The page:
No place for ugly glass boxes, says councillor

22:45, Oct 24 2012
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The Carlton Butchery building in Victoria St.
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The Epic IT hub in Manchester St.

Developers building "ugly glass boxes" to cut costs should be driven out of Christchurch, a city councillor says.

Speaking to the Central City Business Association last night, Fendalton-Waimairi councillor Jamie Gough urged city residents to put pressure on developers to erect better buildings.

Read Will Harvie's blog on architecture that has appeared in Christchurch since September 2010.

jamie gough
UNIMPRESSED: Fendalton-Waimairi councillor Jamie Gough.

He told The Press the city had "one shot" to get the rebuild right, and property developers had to be held to account.

Many were focusing on the bottom line instead of the city's legacy , he said.

"I spoke to a developer not too long ago who talked me through his building, saying, ‘We cut back here, we scaled back here', and he actually beamed as if it was a good thing,'' he said.


"I thought, 'Yeah, no kidding, it looks it too'."

Developers who were "squeezing every last dollar" from their projects rather than focusing on what was best for the city needed to be publicly shamed, he said.

"We should drive them out of town or shame them out of town,'' he said. ''Either you add value or don't do it at all.

''The council and Cera can make rules here and there, but the people of Christchurch define it because they govern the market. We need to be really clear about what we want. We deserve far better than that."

Gough did not name any developers.

Property owner and developer Richard Owen, who owns the St Elmos Courts site, said he despaired at some of the new buildings in Christchurch.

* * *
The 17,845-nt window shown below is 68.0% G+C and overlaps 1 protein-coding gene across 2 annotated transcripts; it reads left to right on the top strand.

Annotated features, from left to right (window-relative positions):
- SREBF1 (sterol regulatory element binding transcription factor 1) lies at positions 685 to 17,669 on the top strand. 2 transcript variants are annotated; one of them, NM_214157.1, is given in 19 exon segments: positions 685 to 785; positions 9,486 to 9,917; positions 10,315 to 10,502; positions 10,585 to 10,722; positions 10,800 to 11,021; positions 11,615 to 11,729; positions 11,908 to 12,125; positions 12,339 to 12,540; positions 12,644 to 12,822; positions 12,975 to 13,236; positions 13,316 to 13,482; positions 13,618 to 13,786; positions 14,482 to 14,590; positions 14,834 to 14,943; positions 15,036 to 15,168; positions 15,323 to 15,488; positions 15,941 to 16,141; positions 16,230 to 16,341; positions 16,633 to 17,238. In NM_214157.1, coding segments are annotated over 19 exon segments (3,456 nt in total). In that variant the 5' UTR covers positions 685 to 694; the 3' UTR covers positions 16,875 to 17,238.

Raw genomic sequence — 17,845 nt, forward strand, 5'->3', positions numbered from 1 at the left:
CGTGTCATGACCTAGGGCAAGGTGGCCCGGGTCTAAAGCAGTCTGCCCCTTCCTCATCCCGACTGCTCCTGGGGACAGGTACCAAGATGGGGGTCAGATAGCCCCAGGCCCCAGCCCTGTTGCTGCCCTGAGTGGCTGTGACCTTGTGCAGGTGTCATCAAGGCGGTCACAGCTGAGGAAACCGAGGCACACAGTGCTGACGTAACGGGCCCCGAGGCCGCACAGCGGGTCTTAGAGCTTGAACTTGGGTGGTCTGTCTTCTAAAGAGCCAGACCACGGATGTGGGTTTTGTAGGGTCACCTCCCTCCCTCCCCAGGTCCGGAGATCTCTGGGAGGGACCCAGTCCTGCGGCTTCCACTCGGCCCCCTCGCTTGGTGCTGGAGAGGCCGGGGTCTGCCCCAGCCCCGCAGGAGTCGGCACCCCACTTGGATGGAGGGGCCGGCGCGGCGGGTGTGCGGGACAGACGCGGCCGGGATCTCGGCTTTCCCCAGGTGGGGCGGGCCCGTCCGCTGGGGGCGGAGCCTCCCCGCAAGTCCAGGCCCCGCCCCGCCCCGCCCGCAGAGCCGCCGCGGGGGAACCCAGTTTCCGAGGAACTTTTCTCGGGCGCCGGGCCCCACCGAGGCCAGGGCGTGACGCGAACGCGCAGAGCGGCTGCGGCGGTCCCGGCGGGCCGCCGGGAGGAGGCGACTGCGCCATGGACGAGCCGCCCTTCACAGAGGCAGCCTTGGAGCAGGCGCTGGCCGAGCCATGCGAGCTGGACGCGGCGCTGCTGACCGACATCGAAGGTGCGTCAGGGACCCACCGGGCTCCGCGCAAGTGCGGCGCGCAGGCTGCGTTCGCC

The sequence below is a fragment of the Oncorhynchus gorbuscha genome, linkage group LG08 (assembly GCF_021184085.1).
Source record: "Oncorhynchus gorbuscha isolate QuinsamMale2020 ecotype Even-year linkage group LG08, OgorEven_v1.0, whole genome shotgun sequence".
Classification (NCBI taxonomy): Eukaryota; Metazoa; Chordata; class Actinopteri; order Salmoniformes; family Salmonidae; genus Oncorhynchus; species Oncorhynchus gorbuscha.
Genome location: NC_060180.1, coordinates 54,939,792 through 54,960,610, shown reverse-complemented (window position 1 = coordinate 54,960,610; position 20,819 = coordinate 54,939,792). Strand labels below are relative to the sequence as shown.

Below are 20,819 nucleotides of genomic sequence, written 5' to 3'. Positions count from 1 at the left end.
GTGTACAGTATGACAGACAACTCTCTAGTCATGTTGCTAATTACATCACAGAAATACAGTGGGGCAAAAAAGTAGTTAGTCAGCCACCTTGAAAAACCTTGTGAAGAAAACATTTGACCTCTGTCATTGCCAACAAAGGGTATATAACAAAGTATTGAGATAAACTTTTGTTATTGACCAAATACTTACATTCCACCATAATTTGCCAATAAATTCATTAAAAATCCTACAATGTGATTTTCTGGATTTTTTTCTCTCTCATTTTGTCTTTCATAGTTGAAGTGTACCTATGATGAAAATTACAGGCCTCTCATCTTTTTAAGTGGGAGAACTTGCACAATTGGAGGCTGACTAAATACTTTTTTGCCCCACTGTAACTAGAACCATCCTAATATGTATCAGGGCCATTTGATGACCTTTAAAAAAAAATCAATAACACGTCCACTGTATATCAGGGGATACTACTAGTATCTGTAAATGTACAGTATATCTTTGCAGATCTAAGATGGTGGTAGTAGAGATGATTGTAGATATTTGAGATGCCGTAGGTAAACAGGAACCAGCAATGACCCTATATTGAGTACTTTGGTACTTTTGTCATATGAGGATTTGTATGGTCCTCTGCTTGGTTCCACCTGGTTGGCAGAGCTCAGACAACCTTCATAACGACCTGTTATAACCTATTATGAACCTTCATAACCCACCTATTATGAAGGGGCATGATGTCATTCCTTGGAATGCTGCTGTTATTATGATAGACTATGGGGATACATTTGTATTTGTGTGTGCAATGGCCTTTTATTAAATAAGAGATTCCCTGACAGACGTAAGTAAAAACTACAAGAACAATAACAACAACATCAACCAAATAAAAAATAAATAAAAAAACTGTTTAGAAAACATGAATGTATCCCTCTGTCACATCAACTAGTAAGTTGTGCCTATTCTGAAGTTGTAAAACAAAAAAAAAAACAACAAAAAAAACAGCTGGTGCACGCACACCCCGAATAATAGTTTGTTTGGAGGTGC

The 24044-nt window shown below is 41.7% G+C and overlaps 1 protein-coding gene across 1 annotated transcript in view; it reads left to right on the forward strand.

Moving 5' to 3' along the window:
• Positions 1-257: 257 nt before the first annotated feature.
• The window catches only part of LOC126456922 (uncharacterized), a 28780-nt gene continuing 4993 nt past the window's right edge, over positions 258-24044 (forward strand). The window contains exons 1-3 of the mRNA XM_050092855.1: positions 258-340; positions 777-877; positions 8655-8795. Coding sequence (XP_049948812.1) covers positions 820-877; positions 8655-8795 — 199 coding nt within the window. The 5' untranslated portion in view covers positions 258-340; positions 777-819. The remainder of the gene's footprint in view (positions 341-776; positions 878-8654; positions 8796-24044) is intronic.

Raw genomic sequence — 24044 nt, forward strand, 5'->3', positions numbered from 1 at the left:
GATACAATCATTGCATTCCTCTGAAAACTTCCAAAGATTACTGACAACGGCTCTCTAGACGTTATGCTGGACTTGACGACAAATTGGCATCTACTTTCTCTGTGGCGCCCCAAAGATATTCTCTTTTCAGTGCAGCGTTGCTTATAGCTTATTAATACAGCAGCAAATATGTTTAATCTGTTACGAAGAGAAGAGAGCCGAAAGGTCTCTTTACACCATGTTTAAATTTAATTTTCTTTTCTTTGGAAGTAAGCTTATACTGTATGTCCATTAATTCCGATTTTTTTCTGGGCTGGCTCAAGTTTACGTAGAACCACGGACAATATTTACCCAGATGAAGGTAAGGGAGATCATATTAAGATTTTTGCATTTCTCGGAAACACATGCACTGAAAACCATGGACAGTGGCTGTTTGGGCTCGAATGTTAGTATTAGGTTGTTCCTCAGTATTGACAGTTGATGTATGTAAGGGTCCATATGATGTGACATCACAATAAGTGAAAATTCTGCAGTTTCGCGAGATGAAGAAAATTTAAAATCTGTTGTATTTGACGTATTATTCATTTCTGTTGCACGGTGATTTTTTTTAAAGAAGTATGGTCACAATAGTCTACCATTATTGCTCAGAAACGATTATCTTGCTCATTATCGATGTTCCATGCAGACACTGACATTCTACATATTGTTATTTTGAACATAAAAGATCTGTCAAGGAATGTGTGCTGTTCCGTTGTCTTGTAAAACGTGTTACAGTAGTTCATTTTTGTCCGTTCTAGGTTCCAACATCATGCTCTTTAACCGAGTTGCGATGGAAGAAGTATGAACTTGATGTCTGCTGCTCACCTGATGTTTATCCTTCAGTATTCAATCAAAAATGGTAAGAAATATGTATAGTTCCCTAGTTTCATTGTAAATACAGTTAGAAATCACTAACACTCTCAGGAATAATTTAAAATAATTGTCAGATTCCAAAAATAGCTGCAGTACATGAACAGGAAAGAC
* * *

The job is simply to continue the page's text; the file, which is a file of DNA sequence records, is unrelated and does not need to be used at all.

"They look like they're straight out of some Soviet-era development," he said.

Sheppard & Rout architect Jasper van der Lingen said there was nothing wrong with concrete and glass as long as it was well-designed.

Re:Start director Paul Lonsdale said Gough was entitled to his opinion, but developers were doing what they could.

He said the city needed a couple of "funky" ones [buildings] to set it apart, not a whole lot of "great-looking" ones.


What the top architects say:

Sir Miles Warren, one of New Zealand's most famous modern architects and founder of Christchurch architectural firm Warren and Mahoney:

There was no fixed formula for making a beautiful building in post-earthquake Christchurch, he said.

"You can't prescribe what a new city will look like. Any new form or structure or technique will get raged about and over time it will become heritage."

He said it would be a pity if the central city comprised mostly low-rise buildings and expected structures made entirely of brick.

Ian Athfield, past president of the New Zealand Institute of Architects and an Architectural Ambassador to Christchurch after the earthquakes:

He hoped architects would consider the sun when designing buildings for Christchurch's future.

"It's a simple thing but people need to recognise the sun comes up in the east and sets in the west. That can have a huge influence on a building's design."

But he said it was "really difficult" to say what made a beautiful building.

"You need to look at the big picture and see how a building works with its neighbours and anticipated neighbours. This can be very difficult in an environment such as Christchurch where you are starting from scratch," he said.

Duval O'Neill, a convener of the 2012 Canterbury Architecture Awards and a director at Herriot + Melhuish Architecture:

He said some older buildings should be retained to give the city character.

"I think one of the biggest disappointments so far is that there haven't been more buildings or parts of buildings retained,'' he said.

''I dislike the start-from-scratch mentality. I would have liked to see them retain more parts of buildings and create buildings which reference the past but still embrace the future."

The Press